In the New England region, baked beans are flavored either with maple syrup (Northern New England), or with molasses (Boston), and are traditionally cooked with salt pork in a beanpot in a brick oven for six to eight hours. In the absence of a brick oven, the beans were cooked in a beanpot nestled in a bed of embers placed near the outer edges of a hearth, about a foot away from the fire. Today, baked beans can be made in a slow cooker or in a modern oven using a traditional beanpot, Dutch oven, or casserole dish.
In southern states and along the eastern seaboard of the US, the beans become tangier usually due to the addition of yellow mustard. For example the baked beans of Tennessee based Bush's include mustard in most of their varieties of beans. Ground beef may also become common alongside bacon in the home versions some of these bean styles. They may take on a flavor similar to Cowboy Beans, a home mixed stew, somewhat similar to a chili but made instead with sweet baked beans.
Heinz baked beans became very successful as an export to the UK, where canned baked beans are now a staple food. In America, the H. J. Heinz Co. continue to sell baked beans, however, they are not always as widely distributed as competing American brands. Despite their international fame, there are currently substantial differences between the Heinz baked beans produced for the UK market (descended from the original American recipe) and the nearest currently equivalent American product (Heinz Premium Vegetarian Beans).
The American product contains brown sugar where the British beans do not, and the US product contains 14g of sugar per 16 oz tin compared to 7g for the British version (equating to 140 vs 90 calories). The US beans have a mushier texture and are darker in color than their UK counterpart. This has resulted in a situation where the product is now imported back to the brand's home country. For several years, the UK Heinz Baked Beans have been available in the US, either in different sized cans from those sold in the UK or in a 385 gram can (the same can as the 415 gram can in the UK) with an "export" label with American English spelling and the word "baked" dropped from the title on the label. These are sold in many US specialty stores, such is the popularity of baked beans and their appeal to expats. Bush, Van Camp, B&M, and Heinz all produce pork-free baked beans labeled as vegetarian beans, making this American dish available to people who abstain from pork for religious, dietary, or ethical reasons.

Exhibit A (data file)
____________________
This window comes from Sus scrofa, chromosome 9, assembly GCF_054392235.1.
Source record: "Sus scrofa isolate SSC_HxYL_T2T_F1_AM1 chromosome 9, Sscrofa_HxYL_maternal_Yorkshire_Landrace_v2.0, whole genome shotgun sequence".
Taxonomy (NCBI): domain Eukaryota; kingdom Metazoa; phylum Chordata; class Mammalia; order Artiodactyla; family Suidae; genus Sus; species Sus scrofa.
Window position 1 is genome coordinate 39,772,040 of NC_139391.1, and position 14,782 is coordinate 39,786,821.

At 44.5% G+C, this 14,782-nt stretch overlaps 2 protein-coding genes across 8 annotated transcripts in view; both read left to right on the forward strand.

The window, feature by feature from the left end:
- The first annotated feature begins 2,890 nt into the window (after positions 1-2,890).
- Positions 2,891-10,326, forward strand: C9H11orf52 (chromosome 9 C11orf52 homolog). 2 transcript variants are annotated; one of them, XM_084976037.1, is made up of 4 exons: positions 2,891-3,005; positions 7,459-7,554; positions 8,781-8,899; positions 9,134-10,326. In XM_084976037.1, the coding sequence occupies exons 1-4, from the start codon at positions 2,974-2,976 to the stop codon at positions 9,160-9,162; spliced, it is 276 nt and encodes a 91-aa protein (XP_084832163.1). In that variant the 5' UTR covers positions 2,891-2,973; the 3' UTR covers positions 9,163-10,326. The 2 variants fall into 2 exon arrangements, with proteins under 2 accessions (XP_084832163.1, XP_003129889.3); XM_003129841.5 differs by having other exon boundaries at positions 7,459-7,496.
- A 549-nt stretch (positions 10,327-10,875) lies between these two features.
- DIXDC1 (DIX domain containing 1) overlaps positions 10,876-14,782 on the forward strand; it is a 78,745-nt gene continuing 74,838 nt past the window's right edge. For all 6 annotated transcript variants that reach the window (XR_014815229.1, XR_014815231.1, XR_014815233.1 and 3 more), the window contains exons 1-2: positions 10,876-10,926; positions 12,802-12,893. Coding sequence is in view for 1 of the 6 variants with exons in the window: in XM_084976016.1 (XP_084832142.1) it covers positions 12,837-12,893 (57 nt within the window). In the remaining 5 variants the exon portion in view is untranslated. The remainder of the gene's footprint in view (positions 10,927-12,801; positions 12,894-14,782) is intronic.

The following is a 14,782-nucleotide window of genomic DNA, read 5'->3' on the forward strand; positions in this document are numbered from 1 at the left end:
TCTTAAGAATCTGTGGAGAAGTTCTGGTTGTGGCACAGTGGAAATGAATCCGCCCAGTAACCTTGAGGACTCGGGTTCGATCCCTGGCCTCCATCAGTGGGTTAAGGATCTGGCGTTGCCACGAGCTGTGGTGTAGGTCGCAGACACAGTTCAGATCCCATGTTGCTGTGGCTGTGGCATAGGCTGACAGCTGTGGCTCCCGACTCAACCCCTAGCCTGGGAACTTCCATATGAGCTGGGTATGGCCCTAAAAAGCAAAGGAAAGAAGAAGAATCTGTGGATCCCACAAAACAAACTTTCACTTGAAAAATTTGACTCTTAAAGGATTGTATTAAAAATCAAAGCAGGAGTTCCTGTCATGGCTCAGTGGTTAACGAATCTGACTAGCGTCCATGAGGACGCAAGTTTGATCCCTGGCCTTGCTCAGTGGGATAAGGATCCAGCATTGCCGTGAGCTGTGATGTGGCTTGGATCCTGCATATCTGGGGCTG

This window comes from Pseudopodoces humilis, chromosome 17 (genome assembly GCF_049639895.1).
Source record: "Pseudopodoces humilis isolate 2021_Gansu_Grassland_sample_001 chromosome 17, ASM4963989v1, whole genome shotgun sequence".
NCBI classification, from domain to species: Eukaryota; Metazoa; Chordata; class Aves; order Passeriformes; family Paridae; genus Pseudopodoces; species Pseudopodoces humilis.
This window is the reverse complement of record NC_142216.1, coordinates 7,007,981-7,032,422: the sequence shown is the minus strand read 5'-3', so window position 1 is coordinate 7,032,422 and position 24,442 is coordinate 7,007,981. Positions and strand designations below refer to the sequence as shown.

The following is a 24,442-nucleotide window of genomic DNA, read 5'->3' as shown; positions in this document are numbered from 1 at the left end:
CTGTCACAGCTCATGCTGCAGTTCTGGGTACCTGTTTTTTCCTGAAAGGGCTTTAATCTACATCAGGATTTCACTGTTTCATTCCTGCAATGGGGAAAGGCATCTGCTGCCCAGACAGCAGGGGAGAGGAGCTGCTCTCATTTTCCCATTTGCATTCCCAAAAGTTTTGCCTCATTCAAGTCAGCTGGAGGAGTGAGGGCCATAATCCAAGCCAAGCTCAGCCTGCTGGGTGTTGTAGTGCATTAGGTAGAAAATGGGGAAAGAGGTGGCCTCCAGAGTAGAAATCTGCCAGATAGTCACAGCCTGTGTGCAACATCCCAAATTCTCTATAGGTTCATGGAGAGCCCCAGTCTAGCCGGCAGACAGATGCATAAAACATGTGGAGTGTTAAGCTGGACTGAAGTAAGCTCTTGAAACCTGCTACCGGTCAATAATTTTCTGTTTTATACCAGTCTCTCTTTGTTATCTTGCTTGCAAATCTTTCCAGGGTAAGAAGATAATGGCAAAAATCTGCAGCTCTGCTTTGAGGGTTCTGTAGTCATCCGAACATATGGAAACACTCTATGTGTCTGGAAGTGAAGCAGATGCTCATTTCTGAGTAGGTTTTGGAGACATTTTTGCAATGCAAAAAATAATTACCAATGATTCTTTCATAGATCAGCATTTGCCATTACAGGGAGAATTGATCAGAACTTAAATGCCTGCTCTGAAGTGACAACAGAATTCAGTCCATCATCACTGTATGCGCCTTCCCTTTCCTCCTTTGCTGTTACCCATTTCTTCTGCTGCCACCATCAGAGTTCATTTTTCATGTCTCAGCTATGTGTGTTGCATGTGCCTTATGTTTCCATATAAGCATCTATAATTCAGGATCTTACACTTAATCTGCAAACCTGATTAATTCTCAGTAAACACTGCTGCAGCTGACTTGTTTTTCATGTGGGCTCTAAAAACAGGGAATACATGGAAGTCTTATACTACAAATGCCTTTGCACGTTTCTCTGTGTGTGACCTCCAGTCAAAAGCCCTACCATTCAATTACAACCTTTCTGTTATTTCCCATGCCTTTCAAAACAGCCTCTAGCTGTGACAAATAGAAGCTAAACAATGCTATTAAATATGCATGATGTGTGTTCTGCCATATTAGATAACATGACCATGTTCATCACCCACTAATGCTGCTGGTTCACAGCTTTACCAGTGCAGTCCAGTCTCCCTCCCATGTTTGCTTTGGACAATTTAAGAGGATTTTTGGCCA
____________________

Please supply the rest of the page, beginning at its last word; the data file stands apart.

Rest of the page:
Around the world
Traditional cuisines of many regions claim such recipes as typical specialities, for example:
- In Poland, with the addition of bacon and/or sausage these are known as Breton Beans (fasolka po bretońsku).
- Jersey bean crock
- Boston baked beans
- Pork and beans, which despite the name often contain very little pork
- Kurdish Fasolia, usually served with rice.
- Guernsey Bean Jar
- Spanish Cocido Montañés
- French cassoulet
- Frijoles charros, pinto beans cooked with bacon and sometimes tomatoes, are popular in Mexico and the American border states.
- Greek Fasolia Gigandes Gigandes plaki
- In the Italian cuisine beans (of various size and various types) are widely used for several recipes also mixed with other ingredients: "fagiolata" generally stands for baked beans but there are also regional variations like "fagioli alla uccelletto" in Florence; "minestra di fagioli" (beans soup normally cooked with vegetables) "pasta e fagioli" (meaning "pasta and beans").
- New England baked beans
- Quebec-style baked beans are often prepared with maple syrup.
- Bean-hole beans, traditionally from Northern New England and Quebec, cooked in a covered fire pit in the ground for up to two days
- British cuisine claims beans on toast as a teatime favourite, the combination of cereal and legume forming an inexpensive complete protein; compare rice and beans. Variations of "beans on toast deluxe" can include extras as such as egg, grated cheese, marmite, tuna etc., and baked beans sometimes form part of a full English breakfast.
- Beans cooked in barbecue sauce (or a similarly flavoured sauce) are a traditional side dish in an American barbecue.